About Mental Health Research Matters

Mental Health Research Matters was a cross-organisation collaboration between the McPin Foundation, Mental Elf and the University of Oxford. It was funded by UK Research and Innovation (UKRI). The project ended in March 2023, but the website will continue to remain live until 2024.

McPin Foundation     The Mental Elf

The Background

In 2018, UK Research & Innovation (UKRI) funded eight mental health research networks. These networks are formed of academics, clinicians, 3rd sector representatives and those with lived experience, amongst others. They tackle a variety of mental health research subjects, ranging from youth mental health to violence and abuse, to loneliness and social isolation. Head to our networks page to read more about the eight individual networks.

The networks embrace a collaborative ethos, bringing together researchers from a wide range of disciplines, including technology, health, medicine, biology, social sciences, humanities and environmental sciences.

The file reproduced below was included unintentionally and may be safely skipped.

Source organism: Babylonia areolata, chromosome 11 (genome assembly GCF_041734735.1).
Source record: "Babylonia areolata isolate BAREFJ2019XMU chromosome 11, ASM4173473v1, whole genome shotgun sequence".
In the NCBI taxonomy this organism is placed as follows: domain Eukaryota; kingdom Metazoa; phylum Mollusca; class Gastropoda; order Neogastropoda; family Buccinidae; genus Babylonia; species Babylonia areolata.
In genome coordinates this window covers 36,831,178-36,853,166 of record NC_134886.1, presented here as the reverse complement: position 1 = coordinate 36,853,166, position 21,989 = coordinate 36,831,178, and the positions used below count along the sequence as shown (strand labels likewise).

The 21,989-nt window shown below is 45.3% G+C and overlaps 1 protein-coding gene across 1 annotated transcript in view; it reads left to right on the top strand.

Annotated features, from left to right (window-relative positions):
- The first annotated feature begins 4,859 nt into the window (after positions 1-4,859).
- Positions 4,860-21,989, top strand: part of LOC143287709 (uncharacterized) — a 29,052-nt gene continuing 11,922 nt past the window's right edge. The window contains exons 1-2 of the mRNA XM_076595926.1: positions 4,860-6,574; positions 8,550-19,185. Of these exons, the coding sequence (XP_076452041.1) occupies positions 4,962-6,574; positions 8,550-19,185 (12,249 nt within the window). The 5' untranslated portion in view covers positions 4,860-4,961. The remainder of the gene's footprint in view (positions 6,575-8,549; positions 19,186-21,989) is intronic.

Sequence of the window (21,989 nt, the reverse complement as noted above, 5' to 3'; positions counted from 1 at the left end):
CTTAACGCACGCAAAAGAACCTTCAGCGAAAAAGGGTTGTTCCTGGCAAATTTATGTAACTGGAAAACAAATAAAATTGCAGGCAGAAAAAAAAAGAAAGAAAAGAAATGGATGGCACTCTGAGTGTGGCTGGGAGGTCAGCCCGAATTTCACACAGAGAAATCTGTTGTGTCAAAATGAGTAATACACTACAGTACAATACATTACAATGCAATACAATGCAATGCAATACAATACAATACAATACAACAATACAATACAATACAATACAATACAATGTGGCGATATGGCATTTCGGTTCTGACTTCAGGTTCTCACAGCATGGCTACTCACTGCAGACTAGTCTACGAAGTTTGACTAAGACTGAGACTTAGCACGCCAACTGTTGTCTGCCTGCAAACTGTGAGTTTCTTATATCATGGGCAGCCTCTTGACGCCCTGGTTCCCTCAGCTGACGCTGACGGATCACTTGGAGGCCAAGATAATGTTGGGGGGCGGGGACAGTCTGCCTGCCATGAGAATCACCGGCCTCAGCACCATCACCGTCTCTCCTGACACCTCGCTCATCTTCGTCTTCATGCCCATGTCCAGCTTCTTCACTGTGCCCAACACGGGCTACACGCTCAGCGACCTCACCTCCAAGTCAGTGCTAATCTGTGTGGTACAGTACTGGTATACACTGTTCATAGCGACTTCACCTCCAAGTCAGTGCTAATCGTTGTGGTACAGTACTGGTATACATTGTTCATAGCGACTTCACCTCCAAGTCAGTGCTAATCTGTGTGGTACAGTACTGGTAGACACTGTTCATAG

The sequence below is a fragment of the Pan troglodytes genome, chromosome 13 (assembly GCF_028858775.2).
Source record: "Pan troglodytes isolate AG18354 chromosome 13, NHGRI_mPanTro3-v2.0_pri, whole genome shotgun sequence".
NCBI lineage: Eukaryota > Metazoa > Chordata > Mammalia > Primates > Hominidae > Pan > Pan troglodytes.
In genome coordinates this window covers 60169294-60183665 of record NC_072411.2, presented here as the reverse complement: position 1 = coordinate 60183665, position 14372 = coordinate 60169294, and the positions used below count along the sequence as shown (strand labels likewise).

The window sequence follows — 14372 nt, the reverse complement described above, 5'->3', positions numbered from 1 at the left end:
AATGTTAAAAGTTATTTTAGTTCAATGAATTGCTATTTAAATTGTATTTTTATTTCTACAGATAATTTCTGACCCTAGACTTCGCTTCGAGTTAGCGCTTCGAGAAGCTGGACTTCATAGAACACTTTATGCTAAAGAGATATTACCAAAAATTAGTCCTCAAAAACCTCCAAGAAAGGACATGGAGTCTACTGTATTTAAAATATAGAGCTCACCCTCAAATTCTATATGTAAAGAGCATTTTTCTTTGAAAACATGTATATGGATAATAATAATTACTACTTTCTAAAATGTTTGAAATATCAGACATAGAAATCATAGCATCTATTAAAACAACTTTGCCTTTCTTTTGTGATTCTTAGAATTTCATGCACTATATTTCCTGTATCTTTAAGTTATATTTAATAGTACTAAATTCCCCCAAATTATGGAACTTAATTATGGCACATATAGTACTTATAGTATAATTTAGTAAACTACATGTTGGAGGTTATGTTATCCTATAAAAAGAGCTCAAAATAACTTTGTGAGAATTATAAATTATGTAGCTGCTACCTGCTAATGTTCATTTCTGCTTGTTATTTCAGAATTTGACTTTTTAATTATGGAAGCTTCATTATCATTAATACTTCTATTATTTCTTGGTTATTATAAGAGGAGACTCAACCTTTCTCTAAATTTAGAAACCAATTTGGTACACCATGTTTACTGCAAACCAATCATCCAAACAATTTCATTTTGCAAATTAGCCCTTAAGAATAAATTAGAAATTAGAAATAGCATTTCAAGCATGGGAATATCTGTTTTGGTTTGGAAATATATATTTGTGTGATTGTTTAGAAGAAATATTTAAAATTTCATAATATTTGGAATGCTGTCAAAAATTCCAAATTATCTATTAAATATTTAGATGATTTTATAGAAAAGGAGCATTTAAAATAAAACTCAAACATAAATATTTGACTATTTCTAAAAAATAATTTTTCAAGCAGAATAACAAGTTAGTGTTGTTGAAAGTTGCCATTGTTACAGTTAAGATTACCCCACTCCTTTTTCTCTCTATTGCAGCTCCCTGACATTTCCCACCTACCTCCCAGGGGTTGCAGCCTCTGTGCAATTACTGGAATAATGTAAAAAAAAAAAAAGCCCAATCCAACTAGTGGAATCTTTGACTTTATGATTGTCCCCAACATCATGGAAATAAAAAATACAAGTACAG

In autumn 2022, the Mental Health Research Matters team ran a digital conversation about why mental health research matters, what good mental health research looks like and how we can all get involved to make a difference. Find out more here.

The Coordination Team

An Impact & Engagement Coordination Team was appointed to help facilitate the networks and to champion and amplify their work. Mentalhealthresearchmatters.org is the home of this coordination team. Here, we shared blogs, videos, podcasts and more, drawing on the work from across the networks and the wider mental health research landscape.

We wanted to not only share the great work that the networks have done, and continue to do, but also to encourage all people to get involved in mental health research. Mental health is an issue which affects everyone, and a holistic approach – built through true cooperation and working together across all disciplines and backgrounds – is required if we are to improve people’s mental health.

#MentalHealthResearchMatters because it can improve people’s lives.

Meet the team

Cathy Creswell